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February 20, 2006

Integration of Communication and Broadcasting: Seek a Japanese Formula to Set a Precedent

Ichiya NAKAMURA (Executive Director, Stanford Japan Center-Research)

Advancement of digital technology has made the traditional method of separating communication and broadcasting obsolete. The rules controlling content also require a new structure to cope with varied needs of society. The new configuration should be formulated on a cross-sectional framework seeking a "Japanese style" legal system that sets a precedent in the world.

Integration will provide a huge benefit for Japan

The year 2005 saw a considerable advance in integration of communication and broadcasting in Japan. Internet companies seeking broadcasting business opportunities by hit the headlines, such as the attempt by Livedoor Co.'s acquisition of the shares of Nippon Broadcasting System and the struggle between Rakuten and Tokyo Broadcasting System. Telecommunication service providers, including the giant KDDI, started cable-broadcasting services, and among them USEN began to provide a free video delivery website named GyaO. Broadcasters, including NHK (Japan Broadcasting Corporation - a public station) and key commercial TV stations announced their plans to offer their programs on the internet, and actual services, such as the one provided by Nippon Television Network dubbed as 2nd NTV, were launched. Dentsu, a huge advertising company, is reportedly planning to set up a net service provider through coordination with a key commercial TV station. Pod-casting, a service to provide radio programs on the internet also has begun.

The reason behind the aggressive behaviors of broadcasters is the dissemination of broadband services, which made transmission of video images via the internet commonplace. In addition, as indicated by the fact that the internet advertising market has outgrown that of radio, broadcasters have been struggling to seek ways to hold on to their clients.

The government also was active. In July 2005, the Telecommunications Council of the Ministry of Internal Affairs and Communications submitted a report boldly claiming that "the integration (of communication and broadcasting) should be actively promoted." I recall when I was working for the former Ministry of Post and Telecommunications back in the early 90s when the word "integration" was taboo. The policy stance of the government has indeed changed significantly.

However, the term "integration of communication and broadcasting" is admittedly somewhat ambiguous. The intended meaning may differ depending on who uses it, for example, communization of transmission path, consolidation of functions of terminals, development of new services and by-businesses. In fact, dynamic development can be expected in any of these areas. But it must be pointed out that "integration" in Japan is a Japanese issue, and an issue in formulating a new framework.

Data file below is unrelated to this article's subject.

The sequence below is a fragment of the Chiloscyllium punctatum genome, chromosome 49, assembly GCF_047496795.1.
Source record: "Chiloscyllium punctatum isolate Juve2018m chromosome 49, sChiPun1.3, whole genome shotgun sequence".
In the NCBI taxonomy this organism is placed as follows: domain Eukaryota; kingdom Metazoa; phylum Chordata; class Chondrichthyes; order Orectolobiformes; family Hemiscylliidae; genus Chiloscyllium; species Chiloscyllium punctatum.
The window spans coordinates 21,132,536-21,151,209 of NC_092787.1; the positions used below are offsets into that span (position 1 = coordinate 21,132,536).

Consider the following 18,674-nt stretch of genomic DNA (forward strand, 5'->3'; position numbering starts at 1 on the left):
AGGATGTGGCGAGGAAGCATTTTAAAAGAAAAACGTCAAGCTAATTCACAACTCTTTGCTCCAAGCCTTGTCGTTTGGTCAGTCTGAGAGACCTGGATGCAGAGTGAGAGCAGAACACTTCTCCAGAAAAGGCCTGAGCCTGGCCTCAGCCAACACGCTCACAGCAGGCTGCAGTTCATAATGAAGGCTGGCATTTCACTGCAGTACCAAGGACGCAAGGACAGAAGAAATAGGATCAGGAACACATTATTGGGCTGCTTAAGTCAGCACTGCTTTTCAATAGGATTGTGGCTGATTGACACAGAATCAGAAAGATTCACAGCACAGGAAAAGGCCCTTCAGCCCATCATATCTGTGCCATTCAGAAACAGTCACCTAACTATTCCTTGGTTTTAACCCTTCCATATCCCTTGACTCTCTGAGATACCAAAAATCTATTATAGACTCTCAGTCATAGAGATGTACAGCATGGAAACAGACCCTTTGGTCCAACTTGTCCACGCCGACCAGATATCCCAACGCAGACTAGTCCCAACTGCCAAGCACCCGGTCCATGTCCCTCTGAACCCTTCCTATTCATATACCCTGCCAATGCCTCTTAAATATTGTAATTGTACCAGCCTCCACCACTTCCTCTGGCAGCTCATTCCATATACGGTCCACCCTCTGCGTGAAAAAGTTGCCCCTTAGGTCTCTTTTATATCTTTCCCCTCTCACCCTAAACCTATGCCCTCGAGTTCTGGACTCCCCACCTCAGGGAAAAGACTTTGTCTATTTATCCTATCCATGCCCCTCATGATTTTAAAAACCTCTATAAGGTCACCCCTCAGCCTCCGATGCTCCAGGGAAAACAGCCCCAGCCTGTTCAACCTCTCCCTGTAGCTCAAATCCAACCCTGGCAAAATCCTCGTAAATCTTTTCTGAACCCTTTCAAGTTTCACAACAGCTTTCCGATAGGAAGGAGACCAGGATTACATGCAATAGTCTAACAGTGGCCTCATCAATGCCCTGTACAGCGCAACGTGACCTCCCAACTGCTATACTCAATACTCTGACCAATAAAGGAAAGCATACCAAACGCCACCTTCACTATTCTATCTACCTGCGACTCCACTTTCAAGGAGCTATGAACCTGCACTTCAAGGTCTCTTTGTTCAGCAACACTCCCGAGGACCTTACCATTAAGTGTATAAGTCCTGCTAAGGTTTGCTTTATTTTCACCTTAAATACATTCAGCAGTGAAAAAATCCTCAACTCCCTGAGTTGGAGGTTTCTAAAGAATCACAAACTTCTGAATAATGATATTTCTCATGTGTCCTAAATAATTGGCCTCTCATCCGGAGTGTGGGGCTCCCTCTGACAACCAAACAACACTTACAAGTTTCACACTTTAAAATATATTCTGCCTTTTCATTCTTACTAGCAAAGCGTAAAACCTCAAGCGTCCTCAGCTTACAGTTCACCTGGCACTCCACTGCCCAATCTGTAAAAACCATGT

First, let us consider the media environment in Japan. A key characteristic here is the already widespread broadband services. As a result of the government-led "e-Japan" campaign, development of broadband environment was adopted as a national policy, and now Japan is the foremost in the world in fields such as fiber-optic connection services and usage of the internet from mobile phones.

On the other hand, in terms of content, the share borne by television is extremely high in Japan. TV programs are the source of the core majority of video contents, and TV's penetration and influence on society is huge compared to other means. According to the Ministry of Internal Affairs and Communications, television accounts for 57% of the image industry in terms of money, and provides 92% of funding for production of content. But utilization of most of the programs so produced ends by merely broadcasting via surface wave TV, and those distributed further in other forms such as DVD and internet are only 8% of the programs produced.

Integration of communication and broadcasting will diminish this barrier, promoting utilization of TV programs on the internet by developing new services based on such a platform. As Japan already maintains both well-established internet and TV broadcasting systems, the benefit of integration would be especially large for Japan compared to other countries. Japan should not miss the opportunity to exploit the synergy effect of integration.

Presently, Japanese broadcasters are expected to provide both hardware (transmission system) and software (program content). In the U.S., however, the tasks are split where Cable-TV stations bear most of the transmission service and Hollywood provides the content. In the U.S., discussions on integration tended to focus on the hardware aspect only, such as in the case of consolidation of cable TV and communications networks.

Since the beginning of the year, new trends originated in the U.S. are being introduced in Japan. Google has announced its scheme to deliver dramas produced by CBS, Yahoo is planning to provide a service to allow for viewing internet video programs on TV screens, Apple is starting to offer dramas created by ABC as pay programs, and Microsoft is contemplating the idea of delivering programs produced by MTV.

Many of the plans revealed through the turn of the year indicates that the computer industry is seeking new services by taking over the functions of the traditional communications and broadcasting industry through utilization of their digital technology, and playing a leadership role in the content industry symbolized by Hollywood. Apple's success in introducing its I-tunes music store in Japan has stimulated start-ups of other similar businesses. Will Japan, which could have taken the lead, end up being left in the dust?

Focus on software, not hardware